EU Project Aimed at Converting Waste into Sustainable Chemical Compounds

The techniques for manufacturing sustainable chemicals from lignin are further expanded by the Electrosynthesis group at Johannes Gutenberg University Mainz (JGU). The research lab, headed by Professor Siegfried Waldvogel at the JGU Institute of Organic Chemistry, is managing a partnership consortium of institutes of higher education and businesses.

A researcher working on an electrochemical flow reactor. (Image credit: Alexander Sell)

The SElectiveLI project was initiated by the EU and an industrial consortium and is being financed through the Bio-based Industries Joint Undertaking (BBI JU) Public-Private Partnership. In the next three years, EUR 2.9 million will be granted to achieve an ambitious goal.

The goal of Waldvogel’s team is to demonstrate how lignosulfonate, a waste product of the paper and pulp sector, can be used to create beneficial “green” compounds. To execute this complex process, it will first be necessary to conduct a feasibility study on a laboratory scale. The team will be working alongside many European partners in this project.

Electrochemistry applies electric current to boost chemical reactions directly. This approach curtails the use of valuable and finite resources for catalysts and reagents that would otherwise be essential to facilitate such reactions. An additional advantage is the fact that it is also possible to use extra electric energy for electrochemical applications produced from renewable sources.

Lignin as a Source of Chemicals for the Production of Carbon-Neutral Plastics

In SElectiveLI, electrochemistry serves in different applications, including the conversion of lignin into beneficial chemicals. Paper production produces a significant amount of the bio-adhesive lignin as a by-product: 50 million tons every year.

So far, the tough chemical properties of this novel bio-derived structure lead to its core use as combustible material to produce thermal energy. However, lignin is packed with simple compounds that are envisioned for use in the production of carbon-neutral plastics, vanillin, adhesives, and other major commodity chemicals.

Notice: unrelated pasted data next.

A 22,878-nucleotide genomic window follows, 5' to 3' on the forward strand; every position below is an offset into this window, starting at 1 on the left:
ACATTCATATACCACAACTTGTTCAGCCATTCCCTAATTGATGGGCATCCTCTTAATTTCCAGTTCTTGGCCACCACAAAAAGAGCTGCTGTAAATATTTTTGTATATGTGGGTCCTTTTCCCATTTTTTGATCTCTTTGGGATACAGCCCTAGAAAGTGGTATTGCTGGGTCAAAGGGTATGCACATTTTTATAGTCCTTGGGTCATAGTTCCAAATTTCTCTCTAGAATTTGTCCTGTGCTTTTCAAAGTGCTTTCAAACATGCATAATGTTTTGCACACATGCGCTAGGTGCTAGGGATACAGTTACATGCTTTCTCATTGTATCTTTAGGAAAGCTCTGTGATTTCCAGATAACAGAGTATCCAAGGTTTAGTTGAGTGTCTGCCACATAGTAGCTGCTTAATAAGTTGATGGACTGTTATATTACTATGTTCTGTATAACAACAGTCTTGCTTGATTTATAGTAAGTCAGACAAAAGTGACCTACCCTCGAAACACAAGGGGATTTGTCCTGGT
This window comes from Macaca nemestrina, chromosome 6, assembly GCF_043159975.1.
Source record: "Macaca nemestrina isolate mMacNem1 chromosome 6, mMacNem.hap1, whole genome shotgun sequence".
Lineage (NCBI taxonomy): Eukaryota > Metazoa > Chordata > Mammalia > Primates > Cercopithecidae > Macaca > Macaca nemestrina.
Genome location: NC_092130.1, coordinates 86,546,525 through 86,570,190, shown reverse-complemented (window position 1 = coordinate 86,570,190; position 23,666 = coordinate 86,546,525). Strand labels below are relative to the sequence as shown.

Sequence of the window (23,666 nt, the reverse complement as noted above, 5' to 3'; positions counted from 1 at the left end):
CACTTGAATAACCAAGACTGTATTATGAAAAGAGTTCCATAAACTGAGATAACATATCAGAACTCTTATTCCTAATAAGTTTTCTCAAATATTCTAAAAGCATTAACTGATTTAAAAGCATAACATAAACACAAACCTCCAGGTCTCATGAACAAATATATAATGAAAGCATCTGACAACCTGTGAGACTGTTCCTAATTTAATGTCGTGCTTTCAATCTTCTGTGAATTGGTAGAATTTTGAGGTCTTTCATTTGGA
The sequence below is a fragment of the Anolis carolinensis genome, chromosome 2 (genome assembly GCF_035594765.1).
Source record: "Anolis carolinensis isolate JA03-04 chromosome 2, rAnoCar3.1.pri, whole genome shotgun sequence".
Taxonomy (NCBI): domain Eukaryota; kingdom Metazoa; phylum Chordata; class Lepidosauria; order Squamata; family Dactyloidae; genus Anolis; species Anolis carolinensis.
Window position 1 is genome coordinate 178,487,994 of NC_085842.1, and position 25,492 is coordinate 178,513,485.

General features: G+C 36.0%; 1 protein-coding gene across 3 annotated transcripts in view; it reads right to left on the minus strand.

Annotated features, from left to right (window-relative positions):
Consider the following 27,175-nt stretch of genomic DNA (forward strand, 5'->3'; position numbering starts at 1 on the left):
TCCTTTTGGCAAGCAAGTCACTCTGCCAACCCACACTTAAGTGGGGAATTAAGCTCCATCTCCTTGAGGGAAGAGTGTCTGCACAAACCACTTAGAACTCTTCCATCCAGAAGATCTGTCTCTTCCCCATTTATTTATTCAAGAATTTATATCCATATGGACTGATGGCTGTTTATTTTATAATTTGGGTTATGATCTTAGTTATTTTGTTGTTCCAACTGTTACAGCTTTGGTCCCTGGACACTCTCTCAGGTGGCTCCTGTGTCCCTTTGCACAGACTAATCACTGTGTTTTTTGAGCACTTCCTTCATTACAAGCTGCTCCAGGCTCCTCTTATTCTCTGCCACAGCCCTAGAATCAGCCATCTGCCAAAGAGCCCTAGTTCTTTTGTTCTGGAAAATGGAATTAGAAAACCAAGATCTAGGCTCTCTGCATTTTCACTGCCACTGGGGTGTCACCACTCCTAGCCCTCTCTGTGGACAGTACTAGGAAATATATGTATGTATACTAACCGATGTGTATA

The project’s other aim is to simplify the complex process needed for the split-up of the target compounds from the reaction mixture obtained from the electrochemical process.

We hope to develop an inexpensive way of producing green chemicals and, if possible, make the use bisphenol A obsolete in the future. This also involves investigating processes that make the use of renewable energy as a power source for electrochemistry feasible. In addition, we will exploit a source of renewable material that will not be competing with food production.

Siegfried Waldvogel, Professor, JGU Institute of Organic Chemistry

Moreover, the scientists intend to show the prospect of decreasing possible negative environmental effects resulting from the industrial process. Rendering these processes as eco-friendly as possible, the extraction of beneficial compounds is enhanced by decreasing the water consumption and by employing non-toxic materials to drive reactions.

The researchers led by Professor Siegfried Waldvogel have already received EU funding in 2018 for a project put together to investigate the potential for the utilization of substitute lignin product flows. With regards to the more recent project, the group is part of an international consortium that envisions the construction of an electrochemical plant to explore the opportunities for the commercial manipulation of chemical compounds obtained from lignosulfonates.


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